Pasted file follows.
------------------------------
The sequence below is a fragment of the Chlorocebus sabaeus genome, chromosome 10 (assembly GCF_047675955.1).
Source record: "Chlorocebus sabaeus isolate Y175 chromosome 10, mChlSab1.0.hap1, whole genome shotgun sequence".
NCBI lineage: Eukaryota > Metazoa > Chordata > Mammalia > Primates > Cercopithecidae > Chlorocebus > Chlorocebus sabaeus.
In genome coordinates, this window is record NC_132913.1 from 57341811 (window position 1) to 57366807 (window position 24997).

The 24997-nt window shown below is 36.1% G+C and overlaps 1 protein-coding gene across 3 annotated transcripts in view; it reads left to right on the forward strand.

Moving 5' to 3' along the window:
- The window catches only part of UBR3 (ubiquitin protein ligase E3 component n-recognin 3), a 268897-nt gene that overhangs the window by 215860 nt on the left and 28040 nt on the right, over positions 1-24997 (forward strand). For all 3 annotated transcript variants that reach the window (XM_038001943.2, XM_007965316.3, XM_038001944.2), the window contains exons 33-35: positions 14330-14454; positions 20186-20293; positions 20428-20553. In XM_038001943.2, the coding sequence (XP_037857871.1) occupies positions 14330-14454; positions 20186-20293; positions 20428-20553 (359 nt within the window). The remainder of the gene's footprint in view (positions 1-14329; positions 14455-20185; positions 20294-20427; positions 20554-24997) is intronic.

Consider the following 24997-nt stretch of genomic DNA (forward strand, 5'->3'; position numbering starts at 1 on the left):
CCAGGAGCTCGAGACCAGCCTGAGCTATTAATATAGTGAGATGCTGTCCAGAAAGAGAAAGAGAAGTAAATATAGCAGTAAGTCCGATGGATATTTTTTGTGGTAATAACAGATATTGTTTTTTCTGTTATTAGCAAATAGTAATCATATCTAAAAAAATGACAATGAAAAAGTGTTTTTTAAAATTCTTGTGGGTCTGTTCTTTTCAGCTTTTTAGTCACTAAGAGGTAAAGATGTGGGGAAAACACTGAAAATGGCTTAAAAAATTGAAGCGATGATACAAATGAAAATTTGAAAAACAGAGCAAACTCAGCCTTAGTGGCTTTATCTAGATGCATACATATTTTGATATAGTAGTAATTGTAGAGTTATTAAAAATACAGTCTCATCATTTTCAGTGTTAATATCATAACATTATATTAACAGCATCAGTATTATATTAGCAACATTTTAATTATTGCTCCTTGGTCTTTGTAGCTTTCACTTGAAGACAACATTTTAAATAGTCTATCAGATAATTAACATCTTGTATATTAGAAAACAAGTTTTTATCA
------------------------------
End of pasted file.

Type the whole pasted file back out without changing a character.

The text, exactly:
The sequence below is a fragment of the Chlorocebus sabaeus genome, chromosome 10 (assembly GCF_047675955.1).
Source record: "Chlorocebus sabaeus isolate Y175 chromosome 10, mChlSab1.0.hap1, whole genome shotgun sequence".
NCBI lineage: Eukaryota > Metazoa > Chordata > Mammalia > Primates > Cercopithecidae > Chlorocebus > Chlorocebus sabaeus.
In genome coordinates, this window is record NC_132913.1 from 57341811 (window position 1) to 57366807 (window position 24997).

The 24997-nt window shown below is 36.1% G+C and overlaps 1 protein-coding gene across 3 annotated transcripts in view; it reads left to right on the forward strand.

Moving 5' to 3' along the window:
- The window catches only part of UBR3 (ubiquitin protein ligase E3 component n-recognin 3), a 268897-nt gene that overhangs the window by 215860 nt on the left and 28040 nt on the right, over positions 1-24997 (forward strand). For all 3 annotated transcript variants that reach the window (XM_038001943.2, XM_007965316.3, XM_038001944.2), the window contains exons 33-35: positions 14330-14454; positions 20186-20293; positions 20428-20553. In XM_038001943.2, the coding sequence (XP_037857871.1) occupies positions 14330-14454; positions 20186-20293; positions 20428-20553 (359 nt within the window). The remainder of the gene's footprint in view (positions 1-14329; positions 14455-20185; positions 20294-20427; positions 20554-24997) is intronic.

Consider the following 24997-nt stretch of genomic DNA (forward strand, 5'->3'; position numbering starts at 1 on the left):
CCAGGAGCTCGAGACCAGCCTGAGCTATTAATATAGTGAGATGCTGTCCAGAAAGAGAAAGAGAAGTAAATATAGCAGTAAGTCCGATGGATATTTTTTGTGGTAATAACAGATATTGTTTTTTCTGTTATTAGCAAATAGTAATCATATCTAAAAAAATGACAATGAAAAAGTGTTTTTTAAAATTCTTGTGGGTCTGTTCTTTTCAGCTTTTTAGTCACTAAGAGGTAAAGATGTGGGGAAAACACTGAAAATGGCTTAAAAAATTGAAGCGATGATACAAATGAAAATTTGAAAAACAGAGCAAACTCAGCCTTAGTGGCTTTATCTAGATGCATACATATTTTGATATAGTAGTAATTGTAGAGTTATTAAAAATACAGTCTCATCATTTTCAGTGTTAATATCATAACATTATATTAACAGCATCAGTATTATATTAGCAACATTTTAATTATTGCTCCTTGGTCTTTGTAGCTTTCACTTGAAGACAACATTTTAAATAGTCTATCAGATAATTAACATCTTGTATATTAGAAAACAAGTTTTTATCA